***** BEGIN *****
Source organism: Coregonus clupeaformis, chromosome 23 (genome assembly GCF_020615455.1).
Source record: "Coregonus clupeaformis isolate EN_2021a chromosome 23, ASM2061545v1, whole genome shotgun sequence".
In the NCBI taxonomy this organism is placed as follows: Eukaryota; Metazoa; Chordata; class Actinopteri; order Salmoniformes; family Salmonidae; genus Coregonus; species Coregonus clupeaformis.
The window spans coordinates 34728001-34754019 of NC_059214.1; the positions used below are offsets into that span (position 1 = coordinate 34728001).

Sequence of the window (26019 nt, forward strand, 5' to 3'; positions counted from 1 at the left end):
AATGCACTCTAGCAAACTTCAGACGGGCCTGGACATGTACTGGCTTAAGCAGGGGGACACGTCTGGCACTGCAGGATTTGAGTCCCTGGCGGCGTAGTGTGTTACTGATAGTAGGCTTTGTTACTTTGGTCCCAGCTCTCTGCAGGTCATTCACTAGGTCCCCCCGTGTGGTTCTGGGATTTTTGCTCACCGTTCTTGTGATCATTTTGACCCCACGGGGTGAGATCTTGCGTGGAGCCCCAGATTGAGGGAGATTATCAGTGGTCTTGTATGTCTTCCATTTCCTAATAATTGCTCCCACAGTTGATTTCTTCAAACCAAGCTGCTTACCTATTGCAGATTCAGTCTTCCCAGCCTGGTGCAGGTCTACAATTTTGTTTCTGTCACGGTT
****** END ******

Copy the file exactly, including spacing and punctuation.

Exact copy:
Source organism: Coregonus clupeaformis, chromosome 23 (genome assembly GCF_020615455.1).
Source record: "Coregonus clupeaformis isolate EN_2021a chromosome 23, ASM2061545v1, whole genome shotgun sequence".
In the NCBI taxonomy this organism is placed as follows: Eukaryota; Metazoa; Chordata; class Actinopteri; order Salmoniformes; family Salmonidae; genus Coregonus; species Coregonus clupeaformis.
The window spans coordinates 34728001-34754019 of NC_059214.1; the positions used below are offsets into that span (position 1 = coordinate 34728001).

Sequence of the window (26019 nt, forward strand, 5' to 3'; positions counted from 1 at the left end):
AATGCACTCTAGCAAACTTCAGACGGGCCTGGACATGTACTGGCTTAAGCAGGGGGACACGTCTGGCACTGCAGGATTTGAGTCCCTGGCGGCGTAGTGTGTTACTGATAGTAGGCTTTGTTACTTTGGTCCCAGCTCTCTGCAGGTCATTCACTAGGTCCCCCCGTGTGGTTCTGGGATTTTTGCTCACCGTTCTTGTGATCATTTTGACCCCACGGGGTGAGATCTTGCGTGGAGCCCCAGATTGAGGGAGATTATCAGTGGTCTTGTATGTCTTCCATTTCCTAATAATTGCTCCCACAGTTGATTTCTTCAAACCAAGCTGCTTACCTATTGCAGATTCAGTCTTCCCAGCCTGGTGCAGGTCTACAATTTTGTTTCTGTCACGGTT